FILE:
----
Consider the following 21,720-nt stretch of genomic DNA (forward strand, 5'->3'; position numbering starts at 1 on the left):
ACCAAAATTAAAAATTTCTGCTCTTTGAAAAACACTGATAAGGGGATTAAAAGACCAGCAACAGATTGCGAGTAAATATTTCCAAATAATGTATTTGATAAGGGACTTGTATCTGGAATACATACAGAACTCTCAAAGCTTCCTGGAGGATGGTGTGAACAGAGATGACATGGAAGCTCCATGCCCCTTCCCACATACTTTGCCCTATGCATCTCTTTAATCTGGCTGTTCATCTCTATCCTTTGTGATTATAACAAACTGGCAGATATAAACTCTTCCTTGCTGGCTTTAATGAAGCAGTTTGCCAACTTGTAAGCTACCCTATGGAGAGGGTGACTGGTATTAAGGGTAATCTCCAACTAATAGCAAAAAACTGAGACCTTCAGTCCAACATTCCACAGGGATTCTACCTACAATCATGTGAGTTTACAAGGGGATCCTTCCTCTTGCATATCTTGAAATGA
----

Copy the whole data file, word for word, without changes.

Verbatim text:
Consider the following 21,720-nt stretch of genomic DNA (forward strand, 5'->3'; position numbering starts at 1 on the left):
ACCAAAATTAAAAATTTCTGCTCTTTGAAAAACACTGATAAGGGGATTAAAAGACCAGCAACAGATTGCGAGTAAATATTTCCAAATAATGTATTTGATAAGGGACTTGTATCTGGAATACATACAGAACTCTCAAAGCTTCCTGGAGGATGGTGTGAACAGAGATGACATGGAAGCTCCATGCCCCTTCCCACATACTTTGCCCTATGCATCTCTTTAATCTGGCTGTTCATCTCTATCCTTTGTGATTATAACAAACTGGCAGATATAAACTCTTCCTTGCTGGCTTTAATGAAGCAGTTTGCCAACTTGTAAGCTACCCTATGGAGAGGGTGACTGGTATTAAGGGTAATCTCCAACTAATAGCAAAAAACTGAGACCTTCAGTCCAACATTCCACAGGGATTCTACCTACAATCATGTGAGTTTACAAGGGGATCCTTCCTCTTGCATATCTTGAAATGA